How to Discipline a Child With Autism

As a parent of an autistic child, you may be facing unique challenges when it comes to discipline. 

Children with autism spectrum disorder often display undesired behaviors that are difficult to control and it may take a lot of time and patience to correct them. 

In this article, we explain the most common autism-related behavior problems and offer useful tips on how to discipline your child

What is Discipline?

Discipline is a term used to describe the methods and strategies that parents use to guide their children’s behavior and help them learn appropriate ways to interact with the world around them. For parents of children with autism, discipline can be particularly important in helping their child develop social skills, communication skills, and self-control.

It’s important to remember that discipline should always be done in a loving and supportive manner. Children with autism may have difficulty understanding social cues and may become overwhelmed by intense emotions, so it’s important to approach discipline with patience and empathy.

Challanging Behaviors seen in children with autism

child screaming

Children with autism typically display a range of challenging behavioral issues. The first step in correcting unwanted behaviors is to understand why they occur in the first place. 

Before disciplining your child with autism, it is essential to determine whether the child is misbehaving or the behavior is related to the autism diagnosis. For example, if your child frequently throws tantrums when given instructions, it may be due to their sensory overload or their inability to handle unfamiliar or unexpected situations.

Read on to find out more about the common behavioral issues in autistic children and how to deal with them.

Obsessive behaviors

One of the main characteristics of autism is engaging in obsessive behaviors. Your child may show excessive interest in a particular object, toy, or TV show and become upset if you ask them to move on to a different activity. Most autistic children are resistant to transitions, which makes it even more challenging for parents to control obsessive behaviors.

What you can do

To help your child disengage from an activity, try giving them several reminders well in advance. This will make the transition to a new situation easier.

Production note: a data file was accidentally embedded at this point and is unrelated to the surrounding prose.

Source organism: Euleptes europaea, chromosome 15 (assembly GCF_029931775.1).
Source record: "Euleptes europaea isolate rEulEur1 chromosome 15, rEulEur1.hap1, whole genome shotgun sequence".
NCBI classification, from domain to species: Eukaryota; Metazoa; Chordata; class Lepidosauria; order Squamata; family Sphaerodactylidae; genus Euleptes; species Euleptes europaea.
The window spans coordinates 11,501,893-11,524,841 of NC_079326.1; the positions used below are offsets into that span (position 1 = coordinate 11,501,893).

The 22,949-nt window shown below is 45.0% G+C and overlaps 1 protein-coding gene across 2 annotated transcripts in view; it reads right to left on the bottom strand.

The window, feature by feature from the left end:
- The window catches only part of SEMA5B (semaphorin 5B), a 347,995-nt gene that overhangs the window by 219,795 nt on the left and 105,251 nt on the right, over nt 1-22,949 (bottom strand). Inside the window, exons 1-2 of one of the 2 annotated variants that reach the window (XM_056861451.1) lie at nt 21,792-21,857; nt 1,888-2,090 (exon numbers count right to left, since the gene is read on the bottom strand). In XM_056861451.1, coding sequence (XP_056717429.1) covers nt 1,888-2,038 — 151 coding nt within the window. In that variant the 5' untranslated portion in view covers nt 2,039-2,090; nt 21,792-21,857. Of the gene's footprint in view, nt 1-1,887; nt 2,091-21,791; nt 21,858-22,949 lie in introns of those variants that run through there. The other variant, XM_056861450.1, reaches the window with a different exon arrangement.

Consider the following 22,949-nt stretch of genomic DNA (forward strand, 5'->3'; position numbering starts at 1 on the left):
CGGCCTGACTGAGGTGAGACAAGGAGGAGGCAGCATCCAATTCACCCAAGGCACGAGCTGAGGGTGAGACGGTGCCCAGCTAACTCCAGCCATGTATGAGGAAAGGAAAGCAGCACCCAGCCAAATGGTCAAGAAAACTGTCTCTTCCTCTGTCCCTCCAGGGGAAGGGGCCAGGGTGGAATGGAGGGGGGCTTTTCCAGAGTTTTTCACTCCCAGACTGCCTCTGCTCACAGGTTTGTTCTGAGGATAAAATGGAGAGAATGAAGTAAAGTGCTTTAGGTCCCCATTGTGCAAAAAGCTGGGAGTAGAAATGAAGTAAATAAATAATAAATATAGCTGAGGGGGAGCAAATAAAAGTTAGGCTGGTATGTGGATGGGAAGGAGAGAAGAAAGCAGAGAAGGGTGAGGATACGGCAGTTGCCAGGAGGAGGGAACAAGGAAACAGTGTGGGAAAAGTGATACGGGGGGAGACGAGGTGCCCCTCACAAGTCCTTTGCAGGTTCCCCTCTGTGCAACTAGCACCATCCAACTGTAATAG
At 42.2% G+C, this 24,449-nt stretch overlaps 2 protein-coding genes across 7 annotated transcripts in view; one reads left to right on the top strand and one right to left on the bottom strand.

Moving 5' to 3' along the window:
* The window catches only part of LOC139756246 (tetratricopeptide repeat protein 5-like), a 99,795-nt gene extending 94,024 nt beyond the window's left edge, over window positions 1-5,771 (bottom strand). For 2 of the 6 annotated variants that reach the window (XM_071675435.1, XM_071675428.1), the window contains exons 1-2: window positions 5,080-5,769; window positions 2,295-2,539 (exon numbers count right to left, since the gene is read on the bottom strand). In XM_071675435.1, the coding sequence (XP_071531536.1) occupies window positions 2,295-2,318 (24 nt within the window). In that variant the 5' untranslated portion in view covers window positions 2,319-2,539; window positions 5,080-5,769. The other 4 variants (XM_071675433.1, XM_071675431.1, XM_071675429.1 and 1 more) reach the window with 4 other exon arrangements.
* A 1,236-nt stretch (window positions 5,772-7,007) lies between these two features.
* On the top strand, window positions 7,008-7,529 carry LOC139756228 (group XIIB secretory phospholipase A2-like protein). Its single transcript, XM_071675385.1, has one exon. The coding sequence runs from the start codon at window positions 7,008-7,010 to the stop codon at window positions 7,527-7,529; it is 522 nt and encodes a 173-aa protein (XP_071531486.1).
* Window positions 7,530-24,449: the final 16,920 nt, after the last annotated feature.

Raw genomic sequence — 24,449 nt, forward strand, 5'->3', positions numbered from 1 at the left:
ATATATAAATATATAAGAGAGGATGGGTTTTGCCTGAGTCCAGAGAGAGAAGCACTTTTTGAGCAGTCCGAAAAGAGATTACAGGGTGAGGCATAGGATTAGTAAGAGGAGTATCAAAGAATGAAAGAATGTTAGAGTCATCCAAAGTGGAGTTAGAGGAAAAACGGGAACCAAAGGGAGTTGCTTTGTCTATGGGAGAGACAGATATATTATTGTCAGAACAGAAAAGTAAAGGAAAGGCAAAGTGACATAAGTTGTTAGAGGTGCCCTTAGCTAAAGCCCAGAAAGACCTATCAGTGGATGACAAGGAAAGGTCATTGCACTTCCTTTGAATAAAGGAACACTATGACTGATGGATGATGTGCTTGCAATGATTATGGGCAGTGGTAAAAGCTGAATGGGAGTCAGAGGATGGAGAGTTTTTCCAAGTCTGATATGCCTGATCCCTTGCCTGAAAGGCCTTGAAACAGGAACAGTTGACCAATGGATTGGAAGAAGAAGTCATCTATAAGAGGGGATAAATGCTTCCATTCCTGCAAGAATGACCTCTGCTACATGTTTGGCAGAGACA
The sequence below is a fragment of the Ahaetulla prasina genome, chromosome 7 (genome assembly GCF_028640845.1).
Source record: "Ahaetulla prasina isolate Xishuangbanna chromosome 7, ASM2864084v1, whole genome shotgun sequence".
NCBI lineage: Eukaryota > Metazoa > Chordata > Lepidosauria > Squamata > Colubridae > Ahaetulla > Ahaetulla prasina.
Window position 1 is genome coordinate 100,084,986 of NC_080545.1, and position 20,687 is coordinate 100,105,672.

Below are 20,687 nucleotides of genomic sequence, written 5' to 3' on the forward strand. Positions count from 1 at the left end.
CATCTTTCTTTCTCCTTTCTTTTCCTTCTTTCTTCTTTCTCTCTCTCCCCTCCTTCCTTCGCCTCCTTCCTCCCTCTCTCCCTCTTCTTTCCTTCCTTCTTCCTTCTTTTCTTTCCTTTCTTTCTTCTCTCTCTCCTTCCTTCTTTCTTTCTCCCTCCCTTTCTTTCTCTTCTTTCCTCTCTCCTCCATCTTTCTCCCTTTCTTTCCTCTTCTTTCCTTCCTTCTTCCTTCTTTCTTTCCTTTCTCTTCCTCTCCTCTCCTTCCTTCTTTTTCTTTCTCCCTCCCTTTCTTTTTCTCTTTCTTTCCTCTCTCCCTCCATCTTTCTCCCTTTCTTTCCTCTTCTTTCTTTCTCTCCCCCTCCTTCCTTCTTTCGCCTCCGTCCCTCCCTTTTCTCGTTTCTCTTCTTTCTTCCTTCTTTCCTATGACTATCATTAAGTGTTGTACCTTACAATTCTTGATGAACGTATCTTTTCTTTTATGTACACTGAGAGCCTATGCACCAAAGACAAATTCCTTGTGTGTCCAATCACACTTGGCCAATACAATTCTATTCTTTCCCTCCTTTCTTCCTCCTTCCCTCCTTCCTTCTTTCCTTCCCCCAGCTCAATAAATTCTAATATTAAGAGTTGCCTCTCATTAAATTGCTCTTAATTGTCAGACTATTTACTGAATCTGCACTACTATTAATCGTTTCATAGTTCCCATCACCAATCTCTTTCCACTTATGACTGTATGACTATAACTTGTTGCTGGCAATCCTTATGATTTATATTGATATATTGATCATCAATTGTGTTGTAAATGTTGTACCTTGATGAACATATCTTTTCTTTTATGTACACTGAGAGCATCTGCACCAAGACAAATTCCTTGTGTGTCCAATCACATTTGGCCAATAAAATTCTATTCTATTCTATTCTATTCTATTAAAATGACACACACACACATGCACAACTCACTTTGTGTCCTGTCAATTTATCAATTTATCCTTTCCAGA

You can also use the object of your child’s obsession to motivate good behavior. For instance, a child who loves numbers can use them to learn to identify and communicate emotions. These downloadable cards use the numbers to help children with autism describe their feelings and learn new coping strategies.

Aggressive behaviors

Children with autism often display aggressive behaviors towards parents and caregivers, such as hitting or throwing and breaking objects. 

What you can do

Always put the safety of your child first. If your child becomes aggressive, remove them from the situation that is emotionally or physically unsafe for them or others as quickly as possible. 

Let your child calm down before you explain that aggression is not acceptable. At the same time, you should suggest alternative behaviors that can help your child deal with frustrations. For example, if your child always hits you to get your attention, you can work on replacing that behavior with a more appropriate one such as tapping your shoulder or asking for help.

Physical tantrums

Tantrums in children with autism are rarely a sign of misbehavior. While temper tantrums in neurotypical children are motivated by a desire to obtain something, autistic meltdowns are impulsive without any reasoning behind them. For example, an autistic child may throw a tantrum because he or she has difficulties dealing with a sensory overload or an unexpected situation. 

What you can do